Council OK’s plan for spending to include fire station replacement, 911 system improvements, park and library enhancements, and Colorado Street Bridge barriers
Published : Tuesday, June 18, 2019 | 4:51 AM
Bringing to close months of community meetings and chamber hearings, the Pasadena City Council Monday unanimously approved a resolution to finalize the City’s Fiscal Year 2020 Operating Budget, just two weeks before the end of the current fiscal year on June 30.
The Council also authorized the transfer of 10 percent of the City’s Power and Light revenue — $17,388,144 million — to the City’s General Fund.
The $872.5 million budget includes personnel costs of $169.2 million, representing 61.7% of the budget.
It also features, among myriad expenditures, the building of a new firehouse, and the construction of as-yet-finalized suicide barriers for the Colorado Street Bridge.
The budget “furthers the City’s mission to deliver exemplary municipal services responsive to our entire community and consistent with the City’s history, culture, and unique character,” said a staff report from City Manager Steve Mermell’s office.
Much of the discussion Monday centered around funding for Public Safety — more specifically, the Police Department. Councilmember Steve Madison told the Council that the Police budget of $88 million does not “keep the promise” of the City’s Measure I, passed last year. The revenue from the measure adds an additional $14 million to the City’s yearly budget.
Madison noted that of the $14 million, only $800,000 of the revenue is going to the Police Department.
Said Madison, “Six or seven of the nine purposes (in the ballot measure) were public safety-related.”
City Manager Mermell reminded Madison that the funds were to be used to “maintain services,” not necessarily increase them.
But, following a suggestion by Councilmember Victor Gordo that Police Chief John Perez could “revisit” the budget later in the year, Madison stressed that “the time is now to set the direction of this budget.”
Councilmember Victor Gordo said he agreed with Madison, but was concerned about time constraints, and the difficulty in reaching consensus in the Council. He added, however, that he would support a friendly motion to provide more revenue to the Police Department.
Mayor Tornek, who helped draft Measure I, told Councilmember Madison that his assumption was “simply not correct,” and that “maintenance” was the goal of the additional revenue.
Councilmember Margaret McAustin did not agree with Madison either, saying that she supports the budget and that she felt it “was consistent with the goals of Measure I.”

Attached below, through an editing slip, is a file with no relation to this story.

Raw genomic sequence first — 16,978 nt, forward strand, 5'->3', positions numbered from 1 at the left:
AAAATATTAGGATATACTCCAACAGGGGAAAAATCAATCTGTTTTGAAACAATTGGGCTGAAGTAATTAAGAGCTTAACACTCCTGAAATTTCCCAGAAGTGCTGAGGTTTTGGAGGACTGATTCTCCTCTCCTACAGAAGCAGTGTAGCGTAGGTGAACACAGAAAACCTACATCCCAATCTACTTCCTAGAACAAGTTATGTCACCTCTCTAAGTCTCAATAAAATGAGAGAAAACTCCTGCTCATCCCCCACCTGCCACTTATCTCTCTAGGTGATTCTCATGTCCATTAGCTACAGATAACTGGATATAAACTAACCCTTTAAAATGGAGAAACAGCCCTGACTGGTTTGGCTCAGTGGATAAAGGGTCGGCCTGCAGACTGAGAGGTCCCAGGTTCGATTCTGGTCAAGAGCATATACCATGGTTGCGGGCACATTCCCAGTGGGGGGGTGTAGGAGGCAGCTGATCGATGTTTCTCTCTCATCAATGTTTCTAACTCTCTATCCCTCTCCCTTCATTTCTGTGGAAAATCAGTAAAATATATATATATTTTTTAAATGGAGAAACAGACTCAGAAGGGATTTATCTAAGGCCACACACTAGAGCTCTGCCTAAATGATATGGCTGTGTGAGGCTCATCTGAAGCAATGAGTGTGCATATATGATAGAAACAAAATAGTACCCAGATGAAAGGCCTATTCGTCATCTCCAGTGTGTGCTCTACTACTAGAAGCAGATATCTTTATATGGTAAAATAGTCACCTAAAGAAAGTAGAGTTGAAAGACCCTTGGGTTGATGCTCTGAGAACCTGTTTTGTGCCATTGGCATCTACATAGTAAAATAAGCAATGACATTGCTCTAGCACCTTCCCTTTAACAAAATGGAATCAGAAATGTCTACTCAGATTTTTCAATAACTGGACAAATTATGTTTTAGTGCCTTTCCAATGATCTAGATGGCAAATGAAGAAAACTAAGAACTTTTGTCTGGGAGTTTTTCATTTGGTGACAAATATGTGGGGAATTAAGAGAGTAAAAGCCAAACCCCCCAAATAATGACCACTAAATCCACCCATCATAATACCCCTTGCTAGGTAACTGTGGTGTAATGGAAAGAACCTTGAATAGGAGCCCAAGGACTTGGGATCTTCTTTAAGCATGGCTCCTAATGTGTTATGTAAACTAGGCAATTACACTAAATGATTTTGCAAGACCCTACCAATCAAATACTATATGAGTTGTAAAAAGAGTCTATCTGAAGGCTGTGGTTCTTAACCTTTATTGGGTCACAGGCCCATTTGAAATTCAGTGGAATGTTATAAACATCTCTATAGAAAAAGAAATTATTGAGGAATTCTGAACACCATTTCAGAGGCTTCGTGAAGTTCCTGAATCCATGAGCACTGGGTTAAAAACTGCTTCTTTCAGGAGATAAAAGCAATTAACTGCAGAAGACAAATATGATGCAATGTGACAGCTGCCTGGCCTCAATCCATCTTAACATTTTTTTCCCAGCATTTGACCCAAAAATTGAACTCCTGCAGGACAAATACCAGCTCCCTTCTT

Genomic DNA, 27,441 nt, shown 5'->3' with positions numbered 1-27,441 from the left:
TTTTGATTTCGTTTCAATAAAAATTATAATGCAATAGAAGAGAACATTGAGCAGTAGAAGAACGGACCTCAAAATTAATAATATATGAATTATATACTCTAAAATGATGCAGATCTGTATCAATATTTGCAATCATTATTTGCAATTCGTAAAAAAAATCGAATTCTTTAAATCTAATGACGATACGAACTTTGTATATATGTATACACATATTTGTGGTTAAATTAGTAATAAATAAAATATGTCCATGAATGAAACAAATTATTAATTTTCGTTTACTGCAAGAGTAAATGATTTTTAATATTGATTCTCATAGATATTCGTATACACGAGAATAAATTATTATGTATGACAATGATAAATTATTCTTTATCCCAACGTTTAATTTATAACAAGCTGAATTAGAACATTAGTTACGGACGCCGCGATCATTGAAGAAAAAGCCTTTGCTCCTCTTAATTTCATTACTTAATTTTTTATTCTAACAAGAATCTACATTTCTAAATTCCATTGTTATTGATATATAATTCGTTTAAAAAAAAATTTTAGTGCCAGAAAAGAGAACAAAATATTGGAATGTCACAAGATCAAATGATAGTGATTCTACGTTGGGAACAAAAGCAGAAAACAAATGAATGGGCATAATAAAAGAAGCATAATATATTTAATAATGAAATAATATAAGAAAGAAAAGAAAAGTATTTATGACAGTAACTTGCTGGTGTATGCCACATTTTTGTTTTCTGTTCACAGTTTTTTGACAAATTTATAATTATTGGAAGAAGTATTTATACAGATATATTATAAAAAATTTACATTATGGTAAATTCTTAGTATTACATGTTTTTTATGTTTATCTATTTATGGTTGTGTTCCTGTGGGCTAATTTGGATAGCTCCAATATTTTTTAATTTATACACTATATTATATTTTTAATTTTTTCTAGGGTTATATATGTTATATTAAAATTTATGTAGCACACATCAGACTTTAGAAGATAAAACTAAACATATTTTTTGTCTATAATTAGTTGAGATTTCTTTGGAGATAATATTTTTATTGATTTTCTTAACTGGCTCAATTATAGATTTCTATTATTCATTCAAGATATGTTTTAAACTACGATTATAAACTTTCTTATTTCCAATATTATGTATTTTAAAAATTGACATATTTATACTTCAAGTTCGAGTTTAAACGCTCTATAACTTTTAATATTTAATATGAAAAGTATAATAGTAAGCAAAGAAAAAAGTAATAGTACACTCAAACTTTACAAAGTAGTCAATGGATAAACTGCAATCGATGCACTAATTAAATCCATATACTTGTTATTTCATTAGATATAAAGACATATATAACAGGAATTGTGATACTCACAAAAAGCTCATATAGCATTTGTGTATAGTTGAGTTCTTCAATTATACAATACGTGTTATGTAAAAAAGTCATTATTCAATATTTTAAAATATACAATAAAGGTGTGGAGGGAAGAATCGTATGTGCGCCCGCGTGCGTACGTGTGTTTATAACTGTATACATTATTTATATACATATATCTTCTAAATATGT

Added McAustin, “It reflects our values, and who we are as a city.”
Madison’s eventual motion to direct an unallocated $500,000 to the Police Department eventually failed, as did a similar motion by Gordo that would have directed the same amount to Public Safety, with funds going to both police and fire.
The Council eventually approved a motion by Councilmember John Kennedy to support the original staff recommendation.
Meanwhile, the staff report noted that “Pasadena’s local economy continues to perform well with the latest unemployment rate at 4.0% compared to Los Angeles County as a whole, which was at 4.7%.
“Commercial development continues to be robust,” the report continued, mentioning the Constance Hotel and the new Hyatt Place Hotel as successful current and planned developments.
Additionally, the report noted, the City’s Transient Occupancy Tax related to short-term rentals has performed slightly better than expected, with annual receipts of roughly $700,000.
The approved Operating Budget also reflects a number of enhancements, including $317,000 for Paramedic training for Fire Fighter staff; $80,000 for a Case Manager to further the City’s existing Homeless Outreach efforts; an additional $68,000 for a Recreation Site Coordinator at Washington Park; and $40,000 for Census outreach.
The 2020 Capital Improvement Program Budget will also include $1.5 million towards the replacement of Fire Station #37; and $2 million for the replacement of 9-1-1 emergency communications equipment, $ 1 million for Citywide facility improvements, including Jackie Robinson Community Center and La Pintoresca Library; and $1 million for High-voltage street light replacement and conversion.
The budget also includes $750,000 for the construction of Colorado Street Bridge suicide prevention barriers, with a total project cost estimate of $3 million, as well as funds for City Hall building security management, a fire alarm and sprinkler system for Central Library, and ADA sidewalk improvements.